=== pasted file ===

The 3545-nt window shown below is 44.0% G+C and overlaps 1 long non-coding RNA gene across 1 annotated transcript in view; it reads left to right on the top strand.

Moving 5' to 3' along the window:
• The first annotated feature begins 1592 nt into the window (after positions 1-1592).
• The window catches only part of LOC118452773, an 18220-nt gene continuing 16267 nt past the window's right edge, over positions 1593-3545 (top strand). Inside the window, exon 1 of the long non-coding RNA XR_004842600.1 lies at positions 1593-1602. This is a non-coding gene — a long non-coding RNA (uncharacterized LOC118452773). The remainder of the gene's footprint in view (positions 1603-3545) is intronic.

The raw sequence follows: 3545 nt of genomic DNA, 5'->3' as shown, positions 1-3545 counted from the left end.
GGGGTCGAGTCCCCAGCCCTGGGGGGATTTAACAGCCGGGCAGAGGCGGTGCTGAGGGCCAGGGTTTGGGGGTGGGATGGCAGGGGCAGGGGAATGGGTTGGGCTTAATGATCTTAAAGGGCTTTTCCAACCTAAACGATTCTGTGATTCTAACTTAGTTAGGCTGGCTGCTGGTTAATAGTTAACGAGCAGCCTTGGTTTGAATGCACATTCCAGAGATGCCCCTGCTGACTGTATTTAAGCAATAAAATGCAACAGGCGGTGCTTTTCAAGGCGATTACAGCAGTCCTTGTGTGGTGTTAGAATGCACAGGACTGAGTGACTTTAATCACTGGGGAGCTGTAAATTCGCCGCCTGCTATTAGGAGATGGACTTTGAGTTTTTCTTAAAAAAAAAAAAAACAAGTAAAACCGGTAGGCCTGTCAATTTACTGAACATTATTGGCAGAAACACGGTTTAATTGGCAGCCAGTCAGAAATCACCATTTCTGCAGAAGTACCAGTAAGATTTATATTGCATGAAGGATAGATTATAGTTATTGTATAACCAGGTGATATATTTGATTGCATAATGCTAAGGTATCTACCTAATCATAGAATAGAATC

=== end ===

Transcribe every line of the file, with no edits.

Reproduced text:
The 3545-nt window shown below is 44.0% G+C and overlaps 1 long non-coding RNA gene across 1 annotated transcript in view; it reads left to right on the top strand.

Moving 5' to 3' along the window:
• The first annotated feature begins 1592 nt into the window (after positions 1-1592).
• The window catches only part of LOC118452773, an 18220-nt gene continuing 16267 nt past the window's right edge, over positions 1593-3545 (top strand). Inside the window, exon 1 of the long non-coding RNA XR_004842600.1 lies at positions 1593-1602. This is a non-coding gene — a long non-coding RNA (uncharacterized LOC118452773). The remainder of the gene's footprint in view (positions 1603-3545) is intronic.

The raw sequence follows: 3545 nt of genomic DNA, 5'->3' as shown, positions 1-3545 counted from the left end.
GGGGTCGAGTCCCCAGCCCTGGGGGGATTTAACAGCCGGGCAGAGGCGGTGCTGAGGGCCAGGGTTTGGGGGTGGGATGGCAGGGGCAGGGGAATGGGTTGGGCTTAATGATCTTAAAGGGCTTTTCCAACCTAAACGATTCTGTGATTCTAACTTAGTTAGGCTGGCTGCTGGTTAATAGTTAACGAGCAGCCTTGGTTTGAATGCACATTCCAGAGATGCCCCTGCTGACTGTATTTAAGCAATAAAATGCAACAGGCGGTGCTTTTCAAGGCGATTACAGCAGTCCTTGTGTGGTGTTAGAATGCACAGGACTGAGTGACTTTAATCACTGGGGAGCTGTAAATTCGCCGCCTGCTATTAGGAGATGGACTTTGAGTTTTTCTTAAAAAAAAAAAAAACAAGTAAAACCGGTAGGCCTGTCAATTTACTGAACATTATTGGCAGAAACACGGTTTAATTGGCAGCCAGTCAGAAATCACCATTTCTGCAGAAGTACCAGTAAGATTTATATTGCATGAAGGATAGATTATAGTTATTGTATAACCAGGTGATATATTTGATTGCATAATGCTAAGGTATCTACCTAATCATAGAATAGAATC